North Korea has said it has developed a more advanced nuclear weapon that has "great destructive power" and can be loaded onto an intercontinental ballistic missile (ICBM). 

The North's official KCNA news agency on Sunday showed Kim Jong-un inspecting what it said was a hydrogen bomb that is to be loaded onto a new ICBM. 

There will be some scepticism about the claim from experts about Pyongyang's assertion that it has mastered hydrogen technology.

But Sunday's statement by KCNA will raise already high worries on the Korean Peninsula and in Washington that North Korea is closer to its goal of an arsenal of viable nuclear ICBMs that can reach the US mainland.

North Korea tensions: All the latest updates

KCNA said the hydrogen bomb's power is adjustable to hundreds of kilotons and can be detonated at high altitudes, with its indigenously produced components allowing the country to build as many nuclear weapons as it wants.

Questions remain over whether Pyongyang has successfully miniaturised its weapons, and whether it has a working H-bomb, but KCNA quoted Kim as saying that "all components of the H-bomb were 100 percent domestically made", claims that have not been independently verified. 

Al Jazeera's Wayne Hay, reporting from the South Korean capital Seoul, said it will be "almost impossible" for the United States, South Korea and others to verify North Korea's claims. 

Hay said, however, that "there will be a lot of concern about it regardless of whether it is real because it clearly shows that the North Koreans are serious about the message they are trying to get across and that they are serious about taking these provocations to another level."

The reports come less than a week after North Korea fired a ballistic missile over Japan, drawing strong international condemnation, including from the UN Security Council, which called the launch an "outrageous" threat and demanded that the country not launch any more missiles.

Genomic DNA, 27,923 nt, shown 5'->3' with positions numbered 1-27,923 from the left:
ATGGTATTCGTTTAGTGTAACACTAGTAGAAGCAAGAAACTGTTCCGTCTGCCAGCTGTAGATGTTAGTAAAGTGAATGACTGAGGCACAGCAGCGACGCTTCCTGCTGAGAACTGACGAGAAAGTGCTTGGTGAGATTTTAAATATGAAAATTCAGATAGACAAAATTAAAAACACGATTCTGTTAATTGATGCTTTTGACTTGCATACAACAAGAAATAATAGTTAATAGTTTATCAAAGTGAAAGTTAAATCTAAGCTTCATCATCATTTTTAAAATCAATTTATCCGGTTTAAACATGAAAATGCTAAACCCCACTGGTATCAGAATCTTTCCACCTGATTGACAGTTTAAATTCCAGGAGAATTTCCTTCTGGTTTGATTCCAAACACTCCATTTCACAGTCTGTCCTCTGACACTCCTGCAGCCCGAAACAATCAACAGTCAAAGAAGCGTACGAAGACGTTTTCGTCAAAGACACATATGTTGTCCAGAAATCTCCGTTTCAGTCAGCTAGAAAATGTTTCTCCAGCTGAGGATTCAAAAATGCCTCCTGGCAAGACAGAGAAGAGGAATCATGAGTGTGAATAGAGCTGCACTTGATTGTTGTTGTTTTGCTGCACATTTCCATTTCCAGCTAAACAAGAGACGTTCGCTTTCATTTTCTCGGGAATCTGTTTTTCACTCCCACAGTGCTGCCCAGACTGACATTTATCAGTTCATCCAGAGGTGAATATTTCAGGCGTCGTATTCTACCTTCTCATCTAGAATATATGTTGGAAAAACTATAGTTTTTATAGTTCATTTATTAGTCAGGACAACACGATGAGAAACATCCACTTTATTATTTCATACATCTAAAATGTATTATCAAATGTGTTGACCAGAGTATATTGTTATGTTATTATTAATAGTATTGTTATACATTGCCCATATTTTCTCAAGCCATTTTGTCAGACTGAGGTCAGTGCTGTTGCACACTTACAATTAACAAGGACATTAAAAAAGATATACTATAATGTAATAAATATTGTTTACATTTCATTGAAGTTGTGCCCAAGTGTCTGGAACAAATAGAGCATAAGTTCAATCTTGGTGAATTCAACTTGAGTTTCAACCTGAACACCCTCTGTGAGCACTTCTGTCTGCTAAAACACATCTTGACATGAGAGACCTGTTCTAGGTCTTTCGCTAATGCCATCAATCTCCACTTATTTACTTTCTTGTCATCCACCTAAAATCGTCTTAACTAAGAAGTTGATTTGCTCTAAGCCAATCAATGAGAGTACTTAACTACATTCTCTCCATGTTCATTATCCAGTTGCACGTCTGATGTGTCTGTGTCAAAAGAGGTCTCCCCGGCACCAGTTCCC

Last month, the Security Council unanimously imposed new sanctions on North Korea that could cut by a third the country's $3bn annual export revenue after it staged two long-range missile launches in July.

North Korea has been under UN sanctions since 2006 over its ballistic missile and nuclear programmes.

It has conducted launches at an unusually fast pace this year - at least 13 times, according to South Korean officials - and some analysts believe it could have viable long-range nuclear missiles before the end of US President Donald Trump's first term in early 2021.

KCNA said Kim Jong-un inspected a hydrogen bomb that is to be loaded into a new ICBM [KCNA via Reuters] 

A newly revealed US intelligence assessment indicates those missiles can carry nuclear warheads.

Last month, three short range North Korean ballistic missiles failed, which was considered a temporary blow to Pyongyang's rapid nuclear and missiles expansion, US military officials said.

North Korea has also threatened to fire missiles at the US territory of Guam.

The threat last month came after Trump warned that he would unleash "fire and fury" if North Korea continued its threats.

Source: Al Jazeera and news agencies